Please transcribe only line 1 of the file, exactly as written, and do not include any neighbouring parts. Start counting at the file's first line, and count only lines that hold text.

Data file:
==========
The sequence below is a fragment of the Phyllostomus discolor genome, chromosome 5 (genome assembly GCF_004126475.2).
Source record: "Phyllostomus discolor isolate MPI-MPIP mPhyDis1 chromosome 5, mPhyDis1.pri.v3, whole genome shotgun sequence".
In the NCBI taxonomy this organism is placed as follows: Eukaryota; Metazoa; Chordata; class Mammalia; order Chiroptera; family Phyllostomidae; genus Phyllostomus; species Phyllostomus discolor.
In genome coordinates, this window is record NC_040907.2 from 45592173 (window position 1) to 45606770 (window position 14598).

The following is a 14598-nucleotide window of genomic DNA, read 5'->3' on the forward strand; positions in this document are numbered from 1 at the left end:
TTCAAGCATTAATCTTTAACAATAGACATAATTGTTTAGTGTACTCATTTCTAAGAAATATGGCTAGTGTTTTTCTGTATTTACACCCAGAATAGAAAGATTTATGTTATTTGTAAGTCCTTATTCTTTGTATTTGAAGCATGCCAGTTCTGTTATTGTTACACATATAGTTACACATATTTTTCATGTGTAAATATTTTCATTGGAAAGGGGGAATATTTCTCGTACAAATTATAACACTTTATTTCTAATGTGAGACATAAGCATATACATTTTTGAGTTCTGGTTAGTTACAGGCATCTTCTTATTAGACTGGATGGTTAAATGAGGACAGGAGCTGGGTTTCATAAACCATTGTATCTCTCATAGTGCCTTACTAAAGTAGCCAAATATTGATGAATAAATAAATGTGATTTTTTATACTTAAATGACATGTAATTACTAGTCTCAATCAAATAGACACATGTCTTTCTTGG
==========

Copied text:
The sequence below is a fragment of the Phyllostomus discolor genome, chromosome 5 (genome assembly GCF_004126475.2).